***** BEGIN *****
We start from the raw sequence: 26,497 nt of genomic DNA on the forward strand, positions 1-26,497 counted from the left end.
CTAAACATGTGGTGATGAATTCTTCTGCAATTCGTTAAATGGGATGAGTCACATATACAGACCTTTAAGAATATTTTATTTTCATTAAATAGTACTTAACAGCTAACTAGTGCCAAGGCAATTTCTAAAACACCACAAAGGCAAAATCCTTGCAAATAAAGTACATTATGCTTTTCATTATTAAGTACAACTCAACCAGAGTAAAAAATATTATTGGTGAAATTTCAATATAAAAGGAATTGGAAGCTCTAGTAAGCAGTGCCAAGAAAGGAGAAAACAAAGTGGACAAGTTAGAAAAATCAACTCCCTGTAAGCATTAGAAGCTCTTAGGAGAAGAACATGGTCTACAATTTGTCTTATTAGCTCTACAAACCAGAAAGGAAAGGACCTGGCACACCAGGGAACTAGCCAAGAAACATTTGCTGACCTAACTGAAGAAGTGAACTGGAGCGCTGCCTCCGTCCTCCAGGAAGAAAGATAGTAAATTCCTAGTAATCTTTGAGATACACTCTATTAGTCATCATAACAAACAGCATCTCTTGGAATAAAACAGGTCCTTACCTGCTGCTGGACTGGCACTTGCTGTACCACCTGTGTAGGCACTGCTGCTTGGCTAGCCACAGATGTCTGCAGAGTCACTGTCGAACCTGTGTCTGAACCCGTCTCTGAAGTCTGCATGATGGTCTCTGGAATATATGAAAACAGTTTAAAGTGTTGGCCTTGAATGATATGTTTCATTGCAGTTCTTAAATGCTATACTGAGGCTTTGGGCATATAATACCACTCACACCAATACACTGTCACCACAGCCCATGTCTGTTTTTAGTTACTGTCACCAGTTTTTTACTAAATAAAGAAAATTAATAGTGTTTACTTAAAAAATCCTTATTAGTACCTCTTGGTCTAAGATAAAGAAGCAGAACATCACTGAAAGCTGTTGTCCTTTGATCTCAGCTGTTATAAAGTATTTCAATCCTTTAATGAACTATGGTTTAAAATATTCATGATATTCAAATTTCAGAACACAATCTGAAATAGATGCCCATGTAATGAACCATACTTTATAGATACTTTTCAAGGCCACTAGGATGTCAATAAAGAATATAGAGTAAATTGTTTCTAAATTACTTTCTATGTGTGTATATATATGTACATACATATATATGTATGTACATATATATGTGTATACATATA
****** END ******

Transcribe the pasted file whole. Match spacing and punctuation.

We start from the raw sequence: 26,497 nt of genomic DNA on the forward strand, positions 1-26,497 counted from the left end.
CTAAACATGTGGTGATGAATTCTTCTGCAATTCGTTAAATGGGATGAGTCACATATACAGACCTTTAAGAATATTTTATTTTCATTAAATAGTACTTAACAGCTAACTAGTGCCAAGGCAATTTCTAAAACACCACAAAGGCAAAATCCTTGCAAATAAAGTACATTATGCTTTTCATTATTAAGTACAACTCAACCAGAGTAAAAAATATTATTGGTGAAATTTCAATATAAAAGGAATTGGAAGCTCTAGTAAGCAGTGCCAAGAAAGGAGAAAACAAAGTGGACAAGTTAGAAAAATCAACTCCCTGTAAGCATTAGAAGCTCTTAGGAGAAGAACATGGTCTACAATTTGTCTTATTAGCTCTACAAACCAGAAAGGAAAGGACCTGGCACACCAGGGAACTAGCCAAGAAACATTTGCTGACCTAACTGAAGAAGTGAACTGGAGCGCTGCCTCCGTCCTCCAGGAAGAAAGATAGTAAATTCCTAGTAATCTTTGAGATACACTCTATTAGTCATCATAACAAACAGCATCTCTTGGAATAAAACAGGTCCTTACCTGCTGCTGGACTGGCACTTGCTGTACCACCTGTGTAGGCACTGCTGCTTGGCTAGCCACAGATGTCTGCAGAGTCACTGTCGAACCTGTGTCTGAACCCGTCTCTGAAGTCTGCATGATGGTCTCTGGAATATATGAAAACAGTTTAAAGTGTTGGCCTTGAATGATATGTTTCATTGCAGTTCTTAAATGCTATACTGAGGCTTTGGGCATATAATACCACTCACACCAATACACTGTCACCACAGCCCATGTCTGTTTTTAGTTACTGTCACCAGTTTTTTACTAAATAAAGAAAATTAATAGTGTTTACTTAAAAAATCCTTATTAGTACCTCTTGGTCTAAGATAAAGAAGCAGAACATCACTGAAAGCTGTTGTCCTTTGATCTCAGCTGTTATAAAGTATTTCAATCCTTTAATGAACTATGGTTTAAAATATTCATGATATTCAAATTTCAGAACACAATCTGAAATAGATGCCCATGTAATGAACCATACTTTATAGATACTTTTCAAGGCCACTAGGATGTCAATAAAGAATATAGAGTAAATTGTTTCTAAATTACTTTCTATGTGTGTATATATATGTACATACATATATATGTATGTACATATATATGTGTATACATATA